musica Dei donum
Gottfried August Homilius: 'Sehet, welch eine Liebe - Motets'
Dir.: Frieder Bernius
rec: February 2004, Reutlingen-Gönningen, Evangelische Kirche
Carus - 83.210 (58'53")
Da es nun Abend ward a 8 (HoWV V.35);
Die mit Tränen säen a 4 (HoWV V.11);
Die richtig für sich gewandelt haben (I) a 4 (HoWV V.37);
Herr, lehre uns bedenken a 4 (HoWV V.44);
Herr, wenn Trübsal da ist a 4 (HoWV V.15);
Ihr sollt nicht sorgen und sagen a 4 (HoWV V.19);
Machet die Tore weit a 8 (HoWV V.25);
Ob jemand sündiget a 4 (HoWV V.26);
Sehet, welch eine Liebe a 4 (HoWV V.48);
Seid fröhlich in Hoffnung a 8 (HoWV V.49);
Selig sind die Toten a 4 (HoWV V.50);
Siehe, das ist Gottes Lamm a 8 (HoWV V.51);
So gehst du nun, mein Jesu, hin a 4 (HoWV V.53);
Unser Leben währet siebenzig Jahr a 4 (HoWV V.55);
Unser Vater in dem Himmel a 4 (HoWV V.27);
Was hast du, Mensch a 8 (HoWV V.28);
Wünschet Jerusalem Glück (II) a 8 (HoWV V.34)
In the first half of the 17th century the motet was one of the main genres of liturgical music in Protestant Germany. Many composers including Heinrich Schütz wrote pieces to be used in service. But in the second half of the century relatively few motets were written. In the 18th century the motet remained an organic part of the liturgy however. Mostly compositions from the 16th or early 17th century were used.
In the first half of the 18th century we see a gradual renaissance of the motet. Georg Philipp Telemann, for instance, wrote a number of them which could be used in service. Bach's motets, though, were not written for liturgical use, but for special occasions, like funerals.
A composer who wrote a considerable number of motets was Gottfried August Homilius. He was born in Rosenthal in Saxony, and received his main musical education in Dresden, where he obtained a position as organist. In 1735 he went to Leipzig to study law. It must be during this time that he became a pupil of Johann Sebastian Bach. In 1742 Homilius secured the position of organist at the Frauenkirche in Dresden. In 1755 he succeeded Theodor Christian Reinhold as cantor of the Kreuzkirche and musical director of the three principal churches in Dresden, a position he held until his death.
Today Homilius is mainly known among organists because of his many chorale preludes. But he also composed at least ten oratorios and about two hundred cantatas. And then there are the more than sixty motets, which were hardly ever performed until a complete edition was published in 2000. Most motets on this disc are recorded here for the first time.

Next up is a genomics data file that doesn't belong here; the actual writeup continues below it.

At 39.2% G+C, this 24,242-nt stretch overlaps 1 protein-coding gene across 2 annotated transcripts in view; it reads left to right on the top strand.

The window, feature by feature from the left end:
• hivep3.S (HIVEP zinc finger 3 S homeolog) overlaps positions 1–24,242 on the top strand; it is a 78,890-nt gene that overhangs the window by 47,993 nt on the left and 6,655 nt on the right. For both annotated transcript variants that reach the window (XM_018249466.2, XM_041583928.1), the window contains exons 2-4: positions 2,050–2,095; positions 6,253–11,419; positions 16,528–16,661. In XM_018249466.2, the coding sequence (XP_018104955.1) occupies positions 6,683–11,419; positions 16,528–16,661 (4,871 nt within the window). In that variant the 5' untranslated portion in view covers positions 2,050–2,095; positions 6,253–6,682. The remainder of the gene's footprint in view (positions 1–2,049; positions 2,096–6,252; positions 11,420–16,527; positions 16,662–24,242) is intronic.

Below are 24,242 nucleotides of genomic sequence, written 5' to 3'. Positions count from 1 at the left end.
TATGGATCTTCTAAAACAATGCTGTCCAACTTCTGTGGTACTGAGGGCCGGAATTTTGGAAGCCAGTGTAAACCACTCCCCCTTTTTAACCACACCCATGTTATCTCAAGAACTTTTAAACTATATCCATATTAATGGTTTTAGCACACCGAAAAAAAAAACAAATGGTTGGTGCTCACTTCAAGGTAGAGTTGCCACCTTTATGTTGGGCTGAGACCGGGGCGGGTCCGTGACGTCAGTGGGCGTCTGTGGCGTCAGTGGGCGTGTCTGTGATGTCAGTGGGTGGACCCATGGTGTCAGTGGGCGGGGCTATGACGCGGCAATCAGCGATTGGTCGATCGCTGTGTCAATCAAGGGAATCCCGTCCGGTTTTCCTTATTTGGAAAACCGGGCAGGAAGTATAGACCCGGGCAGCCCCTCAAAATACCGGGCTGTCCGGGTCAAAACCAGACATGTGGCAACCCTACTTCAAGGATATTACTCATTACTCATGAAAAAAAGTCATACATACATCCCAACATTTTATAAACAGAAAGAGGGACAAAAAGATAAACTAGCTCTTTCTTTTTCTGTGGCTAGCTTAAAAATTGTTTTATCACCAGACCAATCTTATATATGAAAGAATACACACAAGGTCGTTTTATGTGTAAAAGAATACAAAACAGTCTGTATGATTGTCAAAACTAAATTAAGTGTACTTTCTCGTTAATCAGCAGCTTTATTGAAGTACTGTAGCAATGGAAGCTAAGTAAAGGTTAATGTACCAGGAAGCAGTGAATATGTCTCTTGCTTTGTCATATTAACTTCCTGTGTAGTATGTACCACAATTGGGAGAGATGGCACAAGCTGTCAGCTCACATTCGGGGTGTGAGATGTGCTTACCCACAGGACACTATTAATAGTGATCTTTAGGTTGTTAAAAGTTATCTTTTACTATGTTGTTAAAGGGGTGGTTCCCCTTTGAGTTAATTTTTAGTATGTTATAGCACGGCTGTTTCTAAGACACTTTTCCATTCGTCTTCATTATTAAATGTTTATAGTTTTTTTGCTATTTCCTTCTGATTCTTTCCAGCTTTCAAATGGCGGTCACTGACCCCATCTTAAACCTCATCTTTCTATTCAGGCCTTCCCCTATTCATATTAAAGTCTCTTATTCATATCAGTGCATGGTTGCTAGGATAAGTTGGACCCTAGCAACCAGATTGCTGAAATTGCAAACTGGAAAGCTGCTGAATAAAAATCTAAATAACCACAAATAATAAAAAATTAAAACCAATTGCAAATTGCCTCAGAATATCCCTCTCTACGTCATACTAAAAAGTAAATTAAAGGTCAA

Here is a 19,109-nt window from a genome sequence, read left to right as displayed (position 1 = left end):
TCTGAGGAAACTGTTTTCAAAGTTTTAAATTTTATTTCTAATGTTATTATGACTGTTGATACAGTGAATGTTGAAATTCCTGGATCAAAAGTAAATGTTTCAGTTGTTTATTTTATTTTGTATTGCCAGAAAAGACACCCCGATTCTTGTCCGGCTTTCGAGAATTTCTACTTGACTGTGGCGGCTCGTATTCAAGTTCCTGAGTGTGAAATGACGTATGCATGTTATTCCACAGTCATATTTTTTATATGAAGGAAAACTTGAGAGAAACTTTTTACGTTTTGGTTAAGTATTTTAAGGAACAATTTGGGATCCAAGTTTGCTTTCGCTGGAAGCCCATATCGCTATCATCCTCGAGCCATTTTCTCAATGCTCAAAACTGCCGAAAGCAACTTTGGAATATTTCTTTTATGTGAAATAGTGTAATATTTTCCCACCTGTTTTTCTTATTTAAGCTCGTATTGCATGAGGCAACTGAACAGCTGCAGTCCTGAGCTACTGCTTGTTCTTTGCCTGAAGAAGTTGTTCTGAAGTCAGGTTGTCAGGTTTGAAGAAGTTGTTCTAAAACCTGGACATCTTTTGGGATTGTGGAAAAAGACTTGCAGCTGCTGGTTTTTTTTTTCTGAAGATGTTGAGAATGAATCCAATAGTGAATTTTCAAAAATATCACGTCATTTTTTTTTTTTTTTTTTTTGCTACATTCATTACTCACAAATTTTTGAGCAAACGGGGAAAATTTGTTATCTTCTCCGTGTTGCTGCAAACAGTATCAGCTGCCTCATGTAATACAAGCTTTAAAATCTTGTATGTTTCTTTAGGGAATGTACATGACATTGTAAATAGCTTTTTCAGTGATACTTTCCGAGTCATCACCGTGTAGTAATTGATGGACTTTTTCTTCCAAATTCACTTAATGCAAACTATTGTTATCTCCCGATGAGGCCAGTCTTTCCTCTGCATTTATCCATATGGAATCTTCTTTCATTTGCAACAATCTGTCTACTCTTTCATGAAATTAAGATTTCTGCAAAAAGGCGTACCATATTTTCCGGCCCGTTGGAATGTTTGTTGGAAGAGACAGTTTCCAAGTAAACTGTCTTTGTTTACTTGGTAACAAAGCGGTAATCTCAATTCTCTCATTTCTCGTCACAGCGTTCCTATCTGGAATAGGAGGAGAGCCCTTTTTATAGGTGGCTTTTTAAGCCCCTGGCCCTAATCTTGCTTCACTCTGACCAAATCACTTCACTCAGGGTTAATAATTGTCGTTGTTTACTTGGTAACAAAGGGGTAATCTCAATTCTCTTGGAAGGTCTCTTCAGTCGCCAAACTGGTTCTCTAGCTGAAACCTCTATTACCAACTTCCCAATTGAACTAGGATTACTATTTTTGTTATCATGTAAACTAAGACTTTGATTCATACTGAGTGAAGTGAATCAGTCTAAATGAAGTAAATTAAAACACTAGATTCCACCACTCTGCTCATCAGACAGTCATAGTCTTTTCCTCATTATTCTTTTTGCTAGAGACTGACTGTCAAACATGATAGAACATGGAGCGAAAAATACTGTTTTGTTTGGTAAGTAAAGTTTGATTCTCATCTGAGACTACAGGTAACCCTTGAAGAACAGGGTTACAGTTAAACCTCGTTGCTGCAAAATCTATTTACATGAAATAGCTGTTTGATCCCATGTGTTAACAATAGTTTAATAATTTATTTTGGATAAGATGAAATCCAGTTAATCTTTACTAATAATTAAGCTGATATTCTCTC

The motets by Homilius reflect their liturgical purpose. Most of them are rather short, and all of them - at least those recorded here - are on texts from the Bible, either the New Testament or the Book of Psalms. The inclusion of chorales in about half of the motets on this disc also reflects their liturgical use. In the liner notes, Uwe Wolf characterises the use of chorales as a way to make a connection between 'art' and 'rite'.
These motets are written in the musical language of the period broadly falling between baroque and classicism. They are often homophonic, although Homilius does make use of counterpoint now and then. But they are also strongly connected to the past, both in the use of chorales and the writing for double choir.
There is quite a lot of variety here. Some of the motets contain elements of dialogue. In the first of the programme, Da es nun Abend ward (Matthew 20, 8), the basses play a solo role on the third line where the lord of the vineyard is quoted as saying: "call the workers and give them their pay". And in Ihr sollt nicht sorgen und sagen (Matthew 6, 31-32) the basses state "you should not worry and say", after which the other three voices sing "what are we to eat?"
The same kind of procedure is followed in Machet die Tore weit (Psalm 24, 7-10): choir I sings "Who is the King of Glory?" and choir II answers: "It is the Lord, strong and mighty".
In Was hast du, Mensch Homilius makes use of the two choirs to mark the central line in the motet: on the words "was rühmest du dich denn" (why do you boast) the two choirs join, sometimes singing unisono.
In Die mit Tränen säen (Psalm 126, 5-6), the contrast between the first two lines (They who sow with tears / will reap with joy), is underlined by the use of sighing figures in the first line and a melisma on the word "Freuden" (joy) in the second.
Words or phrases are singled out in several ways, by joining two choirs as in Was hast du, Mensch, or repetition of words like 'Glück' in Wünschet Jerusalem Glück, or by setting words to long-held notes, like 'ruhen' in Selig sind die Toten and 'Arbeit' in Unser Leben währet siebenzig Jahr. Very effective is the illustration of the last lines of that motet: "For all flees quickly away as on swift wings".
In the booklet Frieder Bernius tells how he became acquainted with these motets, and how much he was impressed while studying them. Having heard this recording I can fully understand this. These motets are outstanding compositions, and a very important addition to the choral repertoire of the 18th century.
The impressive quality of the compositions goes along with an equally impressive performance by the Kammerchor Stuttgart. The clarity of the choral sound, the immaculate phrasing and articulation, perfect intonation and the fine shaping of the musical lines as well as the way the text is treated - these characteristics make this definitely one of the finest choral releases of recent times. I strongly recommend this disc and express the hope that Frieder Bernius and his outstanding choir will give us the joy to hear more of Homilius's motets.
Johan van Veen (© 2005)
Gottfried August Homilius